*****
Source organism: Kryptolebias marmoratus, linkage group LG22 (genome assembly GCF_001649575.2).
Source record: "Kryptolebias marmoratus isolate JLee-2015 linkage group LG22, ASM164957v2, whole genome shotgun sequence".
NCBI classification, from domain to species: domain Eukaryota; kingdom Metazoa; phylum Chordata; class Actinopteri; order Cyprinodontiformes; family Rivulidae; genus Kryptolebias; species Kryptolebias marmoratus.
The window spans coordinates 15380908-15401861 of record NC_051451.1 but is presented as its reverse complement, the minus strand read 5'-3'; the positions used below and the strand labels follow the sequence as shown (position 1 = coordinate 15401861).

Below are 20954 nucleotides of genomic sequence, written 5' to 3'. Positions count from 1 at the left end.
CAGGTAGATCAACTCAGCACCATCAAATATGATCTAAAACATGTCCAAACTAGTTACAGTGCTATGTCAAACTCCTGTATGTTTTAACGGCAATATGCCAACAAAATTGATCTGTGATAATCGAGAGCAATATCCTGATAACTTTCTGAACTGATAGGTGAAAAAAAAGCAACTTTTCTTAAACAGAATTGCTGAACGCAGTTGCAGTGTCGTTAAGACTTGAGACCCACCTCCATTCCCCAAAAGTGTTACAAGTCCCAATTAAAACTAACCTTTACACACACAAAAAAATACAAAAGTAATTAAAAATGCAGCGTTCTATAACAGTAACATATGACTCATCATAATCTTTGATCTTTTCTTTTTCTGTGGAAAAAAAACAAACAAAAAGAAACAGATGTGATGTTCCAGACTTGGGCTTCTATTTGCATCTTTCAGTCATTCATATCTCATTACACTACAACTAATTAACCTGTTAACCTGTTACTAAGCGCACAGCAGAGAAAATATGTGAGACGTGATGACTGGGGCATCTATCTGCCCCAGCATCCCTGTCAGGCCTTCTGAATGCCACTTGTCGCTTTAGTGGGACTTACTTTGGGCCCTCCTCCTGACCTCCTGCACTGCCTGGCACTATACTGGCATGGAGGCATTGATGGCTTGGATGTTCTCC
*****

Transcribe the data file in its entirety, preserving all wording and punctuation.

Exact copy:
Source organism: Kryptolebias marmoratus, linkage group LG22 (genome assembly GCF_001649575.2).
Source record: "Kryptolebias marmoratus isolate JLee-2015 linkage group LG22, ASM164957v2, whole genome shotgun sequence".
NCBI classification, from domain to species: domain Eukaryota; kingdom Metazoa; phylum Chordata; class Actinopteri; order Cyprinodontiformes; family Rivulidae; genus Kryptolebias; species Kryptolebias marmoratus.
The window spans coordinates 15380908-15401861 of record NC_051451.1 but is presented as its reverse complement, the minus strand read 5'-3'; the positions used below and the strand labels follow the sequence as shown (position 1 = coordinate 15401861).

Below are 20954 nucleotides of genomic sequence, written 5' to 3'. Positions count from 1 at the left end.
CAGGTAGATCAACTCAGCACCATCAAATATGATCTAAAACATGTCCAAACTAGTTACAGTGCTATGTCAAACTCCTGTATGTTTTAACGGCAATATGCCAACAAAATTGATCTGTGATAATCGAGAGCAATATCCTGATAACTTTCTGAACTGATAGGTGAAAAAAAAGCAACTTTTCTTAAACAGAATTGCTGAACGCAGTTGCAGTGTCGTTAAGACTTGAGACCCACCTCCATTCCCCAAAAGTGTTACAAGTCCCAATTAAAACTAACCTTTACACACACAAAAAAATACAAAAGTAATTAAAAATGCAGCGTTCTATAACAGTAACATATGACTCATCATAATCTTTGATCTTTTCTTTTTCTGTGGAAAAAAAACAAACAAAAAGAAACAGATGTGATGTTCCAGACTTGGGCTTCTATTTGCATCTTTCAGTCATTCATATCTCATTACACTACAACTAATTAACCTGTTAACCTGTTACTAAGCGCACAGCAGAGAAAATATGTGAGACGTGATGACTGGGGCATCTATCTGCCCCAGCATCCCTGTCAGGCCTTCTGAATGCCACTTGTCGCTTTAGTGGGACTTACTTTGGGCCCTCCTCCTGACCTCCTGCACTGCCTGGCACTATACTGGCATGGAGGCATTGATGGCTTGGATGTTCTCC